The Land Was Ours: African American Beaches from Jim Crow to the Sunbelt South

By Arnold, Stanley | The Historian, Winter 2013 | Go to article overview

The Land Was Ours: African American Beaches from Jim Crow to the Sunbelt South


Arnold, Stanley, The Historian


The Land Was Ours: African American Beaches from Jim Crow to the Sunbelt South. By Andrew W. Kahrl. (Cambridge, MA: Harvard University Press, 2012. Pp. ix, 376. $39.95.)

While most studies of the twentieth century's "long civil rights movement" examine developments in rural and urban settings, the author of this study explores new terrain in this fascinating work. In this elegantly written yet accessible book, Andrew W. Kahrl explores how African Americans established beachside resort communities from the Chesapeake Bay to New Orleans. He traces the development of these "privatopias" into real and imagined sites of resistance. These communities provided African Americans with some form of respite, albeit temporary, from unrelenting racism. Although these resorts were treasured by African American visitors, Kahrl vividly recounts that both legal and violent opposition from local whites hindered the growth and expansion of these communities.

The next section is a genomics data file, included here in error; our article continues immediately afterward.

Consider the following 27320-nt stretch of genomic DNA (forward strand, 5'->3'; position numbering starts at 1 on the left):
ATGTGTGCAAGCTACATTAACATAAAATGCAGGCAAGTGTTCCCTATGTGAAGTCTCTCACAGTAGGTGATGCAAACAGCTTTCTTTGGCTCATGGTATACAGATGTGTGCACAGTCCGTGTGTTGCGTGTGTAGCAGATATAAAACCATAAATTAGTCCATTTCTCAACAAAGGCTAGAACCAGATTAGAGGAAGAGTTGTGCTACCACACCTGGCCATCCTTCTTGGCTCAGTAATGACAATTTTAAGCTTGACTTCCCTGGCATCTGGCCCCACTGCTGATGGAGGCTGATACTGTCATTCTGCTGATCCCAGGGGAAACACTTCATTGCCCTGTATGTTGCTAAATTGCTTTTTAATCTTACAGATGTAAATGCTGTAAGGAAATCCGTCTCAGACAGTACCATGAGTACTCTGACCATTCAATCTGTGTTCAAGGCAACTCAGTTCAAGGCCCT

Kahrl introduces readers to disc jockeys, security guards, visitors, and entrepreneurs who contributed to the establishment and operation of these seaside refuges. In addition to serving black recreational needs, these resorts were increasingly viewed as being crucial to public safety. …

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